Fall (Into The Leaves)

Is it a coincidence that “fall” (v) is synonymous with “diminish; tumble; crash; cascade; recede; regress; lessen”? –That “fall” (n.) is synonymous with “plummet; decline; lapse; downfall; loss; ruin; humiliation”?

The last one seems especially apt. Fall has a terrible promise to it that I cannot escape, year after year. I am caught in the deceptive beauty of this wonderful season, the “cascade” of colors, the “regression” of temperature, the “decline” of the number of hours in the day. Each year without fail (fall?) I eagerly anticipate the changing of hues, the November rain (Axl Rose might have something to say to that), the autumn harvest, the opportunity to wear peacoats, scarves, and hats again for the first time since April. When November comes around, the anticipation of the holiday season, of winter break, of the first snow seems to carry such beautiful potential that I cannot but think that great things must surely be in store.

And each year, I am disappointed. Humiliated in my naivete, in my hope, in my dreams for a beautiful season, because the only thing that can possibly come after fall is winter. Terrible, ferocious, dreaded winter. In Greek mythology, fall and winter were caused by Demeter’s surrender of her daughter, Persephone, to the lord of the underworld, Hades, for six months out of the year. Her grief each year was so riveting that she forced the whole world to share it with her – as the goddess of agriculture and the harvest, she caused everything green and beautiful in the world to wither and die, and the mortals to starve for six months while they waited for the spring. And though fall is tenacious in its beauty, winter is horrific in its brutality.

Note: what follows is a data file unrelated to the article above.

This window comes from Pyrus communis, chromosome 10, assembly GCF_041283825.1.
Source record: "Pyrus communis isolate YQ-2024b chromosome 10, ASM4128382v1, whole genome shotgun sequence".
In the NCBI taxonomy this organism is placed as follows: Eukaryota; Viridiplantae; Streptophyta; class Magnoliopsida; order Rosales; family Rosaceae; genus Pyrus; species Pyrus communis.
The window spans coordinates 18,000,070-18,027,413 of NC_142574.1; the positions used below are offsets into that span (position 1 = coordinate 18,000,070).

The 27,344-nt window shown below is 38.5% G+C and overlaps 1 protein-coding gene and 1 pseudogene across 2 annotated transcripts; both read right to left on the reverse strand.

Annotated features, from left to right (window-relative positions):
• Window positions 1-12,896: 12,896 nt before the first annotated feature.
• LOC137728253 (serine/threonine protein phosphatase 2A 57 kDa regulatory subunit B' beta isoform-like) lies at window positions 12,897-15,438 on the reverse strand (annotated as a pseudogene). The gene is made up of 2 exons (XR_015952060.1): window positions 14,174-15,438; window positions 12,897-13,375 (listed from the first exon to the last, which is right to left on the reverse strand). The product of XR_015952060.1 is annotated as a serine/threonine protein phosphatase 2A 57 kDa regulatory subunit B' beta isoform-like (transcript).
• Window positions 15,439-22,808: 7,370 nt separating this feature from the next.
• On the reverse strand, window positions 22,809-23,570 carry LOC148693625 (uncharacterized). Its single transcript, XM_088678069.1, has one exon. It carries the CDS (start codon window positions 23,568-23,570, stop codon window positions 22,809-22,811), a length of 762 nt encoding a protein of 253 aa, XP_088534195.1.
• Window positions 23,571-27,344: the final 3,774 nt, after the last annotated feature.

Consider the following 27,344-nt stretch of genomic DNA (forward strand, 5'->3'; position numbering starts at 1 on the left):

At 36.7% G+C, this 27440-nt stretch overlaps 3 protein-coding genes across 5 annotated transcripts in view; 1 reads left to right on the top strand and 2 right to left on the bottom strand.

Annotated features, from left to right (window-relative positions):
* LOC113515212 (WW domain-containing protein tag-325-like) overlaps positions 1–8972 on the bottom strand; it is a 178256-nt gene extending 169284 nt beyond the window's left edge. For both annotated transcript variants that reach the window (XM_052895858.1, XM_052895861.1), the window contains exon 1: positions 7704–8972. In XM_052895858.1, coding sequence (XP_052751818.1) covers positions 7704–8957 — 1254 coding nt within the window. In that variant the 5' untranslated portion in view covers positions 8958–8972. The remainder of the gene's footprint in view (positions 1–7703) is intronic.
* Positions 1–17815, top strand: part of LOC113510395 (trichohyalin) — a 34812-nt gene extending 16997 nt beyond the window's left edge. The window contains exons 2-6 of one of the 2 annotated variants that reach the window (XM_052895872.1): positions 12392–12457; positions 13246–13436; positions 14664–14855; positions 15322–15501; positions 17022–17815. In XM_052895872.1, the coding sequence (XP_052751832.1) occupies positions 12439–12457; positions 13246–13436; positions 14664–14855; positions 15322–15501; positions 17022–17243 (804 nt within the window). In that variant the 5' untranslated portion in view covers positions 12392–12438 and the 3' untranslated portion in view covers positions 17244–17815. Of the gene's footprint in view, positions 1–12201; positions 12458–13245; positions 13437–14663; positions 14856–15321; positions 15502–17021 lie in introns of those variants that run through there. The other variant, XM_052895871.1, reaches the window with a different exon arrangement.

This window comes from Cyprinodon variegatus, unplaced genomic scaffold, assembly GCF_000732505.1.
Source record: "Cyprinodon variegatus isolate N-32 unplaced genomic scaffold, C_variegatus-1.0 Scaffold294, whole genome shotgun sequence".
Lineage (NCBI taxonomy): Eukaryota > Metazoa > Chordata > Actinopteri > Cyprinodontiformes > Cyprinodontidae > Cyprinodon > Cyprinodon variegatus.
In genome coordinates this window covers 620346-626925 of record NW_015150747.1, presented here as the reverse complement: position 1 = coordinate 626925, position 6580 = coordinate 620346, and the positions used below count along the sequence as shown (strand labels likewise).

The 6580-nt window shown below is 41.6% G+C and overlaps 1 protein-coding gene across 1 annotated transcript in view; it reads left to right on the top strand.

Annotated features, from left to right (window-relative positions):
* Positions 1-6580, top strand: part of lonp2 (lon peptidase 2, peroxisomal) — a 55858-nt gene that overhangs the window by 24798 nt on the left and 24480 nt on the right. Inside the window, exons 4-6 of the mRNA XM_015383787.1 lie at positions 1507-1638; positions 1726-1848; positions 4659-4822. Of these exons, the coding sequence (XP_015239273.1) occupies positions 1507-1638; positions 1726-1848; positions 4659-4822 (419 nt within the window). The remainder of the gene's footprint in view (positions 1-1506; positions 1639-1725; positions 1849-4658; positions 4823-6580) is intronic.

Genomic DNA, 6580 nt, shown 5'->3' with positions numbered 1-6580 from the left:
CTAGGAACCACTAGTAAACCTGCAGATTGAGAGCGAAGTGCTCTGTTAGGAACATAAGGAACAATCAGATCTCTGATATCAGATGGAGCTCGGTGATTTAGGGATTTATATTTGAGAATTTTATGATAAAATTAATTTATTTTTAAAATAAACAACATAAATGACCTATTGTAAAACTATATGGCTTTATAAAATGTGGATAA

Winter is a dark place in my mind, and it takes me to dark places – places I forget so easily come spring, come summer, come warmth and light. The fact that fall inevitably turns into winter seems like a terrible betrayal, the promise of beauty turned into a desolate loneliness that cannot be overcome, but must simply be waited out.

But I will cling to my naivete. I will allow fall in all its glory, to lead me on, to make promises that it cannot keep, to whisper excitedly to me of great things yet to come. I will allow it, for I have no choice – the alternative is jaded misery, an atheism of spirit, a self-denial, “no”-saying to myself. To listen to fall’s delicate hum, her gentle whisper, is to maintain an innocence that, no matter how naive, is irreplacable, for it tells me that all is not lost, that spring will come, that the sun will come up tomorrow.